Exploring The Different Types Of Sexual Harassment And What To Do About Them

It is a common misconception that the harassment you have been a victim of must be sexual in order for you to need to hire a sexual harassment lawyer. Truthfully, sexual harassment lawyers deal with cases of harassment that have nothing to do with sexual acts on a daily basis. Any time you are harassed in a place of employment, you have the right to hire a lawyer like Campbell, Dille, Barnett & Smith, P.L.L.C. and get justice for it. Being aware of what is considered sexual harassment is the easiest way to protect yourself in your place of employment from being harassed as well as accidentally doing the harassing.

What is Harassment Anyway?

Harassment is defined as any physical or verbal action that is pervasive or offensive enough to create an abusive or hostile environment for an individual to be in. Basically, anything you do or say that makes someone else feel uncomfortable could be viewed as harassment.

Exploring Different Types of Harassment

Religion, Race, Gender: Title VII of the Civil Rights Act that was put in place in 1964 bans employers from harassing based on religion, race, gender, or national origin. An employer or co-worker using any of these traits regarding who you are as a person to treat you a certain way is considered harassment.

Age and Experience: The Age Discrimination Act prevents employers and co-workers from discriminating and harassing an individual because of his or her age or experience. The original goal of this act was to prevent an employer from refusing to hire someone simply because he or she thought the individual was too young for the job.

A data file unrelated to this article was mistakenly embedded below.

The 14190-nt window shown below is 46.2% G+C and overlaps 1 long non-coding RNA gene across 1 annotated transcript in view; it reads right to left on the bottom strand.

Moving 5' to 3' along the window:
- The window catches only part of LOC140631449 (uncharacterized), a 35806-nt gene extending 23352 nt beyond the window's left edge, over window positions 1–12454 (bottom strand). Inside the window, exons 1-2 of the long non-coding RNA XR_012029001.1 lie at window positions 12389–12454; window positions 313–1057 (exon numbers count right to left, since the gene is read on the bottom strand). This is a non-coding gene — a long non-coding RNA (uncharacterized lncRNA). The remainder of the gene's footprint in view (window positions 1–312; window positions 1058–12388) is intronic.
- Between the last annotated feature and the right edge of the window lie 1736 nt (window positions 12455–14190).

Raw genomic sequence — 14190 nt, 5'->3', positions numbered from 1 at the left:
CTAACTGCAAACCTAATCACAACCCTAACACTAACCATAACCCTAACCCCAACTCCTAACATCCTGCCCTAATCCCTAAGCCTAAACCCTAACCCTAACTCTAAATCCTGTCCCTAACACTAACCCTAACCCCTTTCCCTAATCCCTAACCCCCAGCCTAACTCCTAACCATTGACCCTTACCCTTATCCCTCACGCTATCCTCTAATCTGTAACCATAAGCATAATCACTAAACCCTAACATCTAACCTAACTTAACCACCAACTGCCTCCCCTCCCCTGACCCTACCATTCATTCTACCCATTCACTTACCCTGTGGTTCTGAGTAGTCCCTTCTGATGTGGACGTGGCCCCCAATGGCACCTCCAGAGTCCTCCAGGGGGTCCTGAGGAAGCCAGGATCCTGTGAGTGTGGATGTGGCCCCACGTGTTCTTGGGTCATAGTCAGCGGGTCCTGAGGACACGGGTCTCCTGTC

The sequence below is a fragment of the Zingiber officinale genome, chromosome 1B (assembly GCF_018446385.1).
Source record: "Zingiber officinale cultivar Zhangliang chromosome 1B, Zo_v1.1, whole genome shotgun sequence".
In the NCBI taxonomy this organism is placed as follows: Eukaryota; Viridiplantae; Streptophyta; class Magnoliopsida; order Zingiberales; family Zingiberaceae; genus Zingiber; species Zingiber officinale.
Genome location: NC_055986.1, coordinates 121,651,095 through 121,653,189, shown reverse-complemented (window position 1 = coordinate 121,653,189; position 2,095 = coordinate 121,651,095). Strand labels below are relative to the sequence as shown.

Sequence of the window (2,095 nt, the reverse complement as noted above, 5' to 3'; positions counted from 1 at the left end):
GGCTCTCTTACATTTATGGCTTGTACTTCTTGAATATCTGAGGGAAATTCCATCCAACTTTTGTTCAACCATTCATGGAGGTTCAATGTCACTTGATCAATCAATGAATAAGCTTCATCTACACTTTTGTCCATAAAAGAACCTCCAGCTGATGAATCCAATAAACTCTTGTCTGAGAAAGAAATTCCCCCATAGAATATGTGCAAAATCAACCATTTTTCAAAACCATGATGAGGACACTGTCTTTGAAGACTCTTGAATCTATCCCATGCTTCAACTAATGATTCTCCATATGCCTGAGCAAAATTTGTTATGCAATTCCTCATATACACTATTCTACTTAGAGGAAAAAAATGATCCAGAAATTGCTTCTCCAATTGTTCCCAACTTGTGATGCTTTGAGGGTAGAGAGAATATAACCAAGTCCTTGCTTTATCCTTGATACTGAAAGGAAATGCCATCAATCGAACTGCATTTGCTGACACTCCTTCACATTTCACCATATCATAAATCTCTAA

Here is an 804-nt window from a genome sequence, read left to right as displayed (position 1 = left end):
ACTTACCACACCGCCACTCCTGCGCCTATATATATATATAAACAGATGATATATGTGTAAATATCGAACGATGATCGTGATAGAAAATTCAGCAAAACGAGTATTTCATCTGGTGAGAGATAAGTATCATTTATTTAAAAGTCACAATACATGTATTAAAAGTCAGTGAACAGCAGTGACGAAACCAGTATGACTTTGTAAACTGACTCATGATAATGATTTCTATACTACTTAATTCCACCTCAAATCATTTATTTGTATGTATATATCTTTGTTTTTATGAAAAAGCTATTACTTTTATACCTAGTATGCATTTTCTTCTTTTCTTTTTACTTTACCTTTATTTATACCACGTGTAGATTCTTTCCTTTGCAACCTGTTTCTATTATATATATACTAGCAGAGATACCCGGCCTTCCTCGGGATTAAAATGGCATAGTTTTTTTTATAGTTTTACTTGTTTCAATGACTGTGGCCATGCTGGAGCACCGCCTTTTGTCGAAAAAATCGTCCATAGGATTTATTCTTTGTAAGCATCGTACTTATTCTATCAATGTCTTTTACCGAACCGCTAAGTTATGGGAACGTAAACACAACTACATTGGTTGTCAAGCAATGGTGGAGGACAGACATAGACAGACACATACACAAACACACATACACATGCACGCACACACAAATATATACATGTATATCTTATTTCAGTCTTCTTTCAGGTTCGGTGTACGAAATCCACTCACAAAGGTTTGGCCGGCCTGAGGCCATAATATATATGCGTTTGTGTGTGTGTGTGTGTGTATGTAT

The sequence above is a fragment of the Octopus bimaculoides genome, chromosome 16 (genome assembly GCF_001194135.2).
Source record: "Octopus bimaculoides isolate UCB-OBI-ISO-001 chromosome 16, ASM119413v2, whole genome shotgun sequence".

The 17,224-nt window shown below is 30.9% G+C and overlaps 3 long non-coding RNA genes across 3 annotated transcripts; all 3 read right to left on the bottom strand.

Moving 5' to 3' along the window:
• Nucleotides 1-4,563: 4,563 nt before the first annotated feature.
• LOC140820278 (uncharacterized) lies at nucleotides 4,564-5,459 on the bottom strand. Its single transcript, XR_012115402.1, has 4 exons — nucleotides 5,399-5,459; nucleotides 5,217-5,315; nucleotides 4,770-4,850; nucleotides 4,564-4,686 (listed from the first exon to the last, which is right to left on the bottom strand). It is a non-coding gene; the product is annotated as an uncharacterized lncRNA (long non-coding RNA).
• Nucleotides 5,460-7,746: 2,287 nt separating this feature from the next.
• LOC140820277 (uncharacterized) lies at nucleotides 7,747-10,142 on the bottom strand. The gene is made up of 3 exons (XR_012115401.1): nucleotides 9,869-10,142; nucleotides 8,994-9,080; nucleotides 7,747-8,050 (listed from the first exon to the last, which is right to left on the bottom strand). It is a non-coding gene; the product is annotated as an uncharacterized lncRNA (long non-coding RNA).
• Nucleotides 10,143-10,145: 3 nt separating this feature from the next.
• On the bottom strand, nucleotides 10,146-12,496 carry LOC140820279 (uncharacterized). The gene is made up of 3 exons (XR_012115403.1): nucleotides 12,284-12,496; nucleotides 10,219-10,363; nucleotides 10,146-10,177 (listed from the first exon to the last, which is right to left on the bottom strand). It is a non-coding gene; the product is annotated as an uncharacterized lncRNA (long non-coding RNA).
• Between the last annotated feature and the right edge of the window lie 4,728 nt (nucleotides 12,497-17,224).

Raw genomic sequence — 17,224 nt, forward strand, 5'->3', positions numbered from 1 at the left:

Disability: The Americans with Disabilities Act was put in place to prevent individuals who suffer from a disability from being harassed and discriminated against in their place of employment as well as in several other areas of their life such as government activities and public transportation.  

What Should You do if You Are Being Harassed at Work?

As tempting as it might be, the last thing you want to do is quit if you are being harassed at work. First of all, quitting is going to make getting unemployment benefits next to impossible as your employer will more than likely challenge your claim. Second, it is also more difficult for you to file any kind of harassment claim against your employer after you quit.

The best thing you can do for yourself in this situation is write down every detail and contact a lawyer. You should write down exactly what happened, where it happened, when it happened, and who was involved. The more specific you are with the details, the more helpful what you wrote down will be for your lawyer.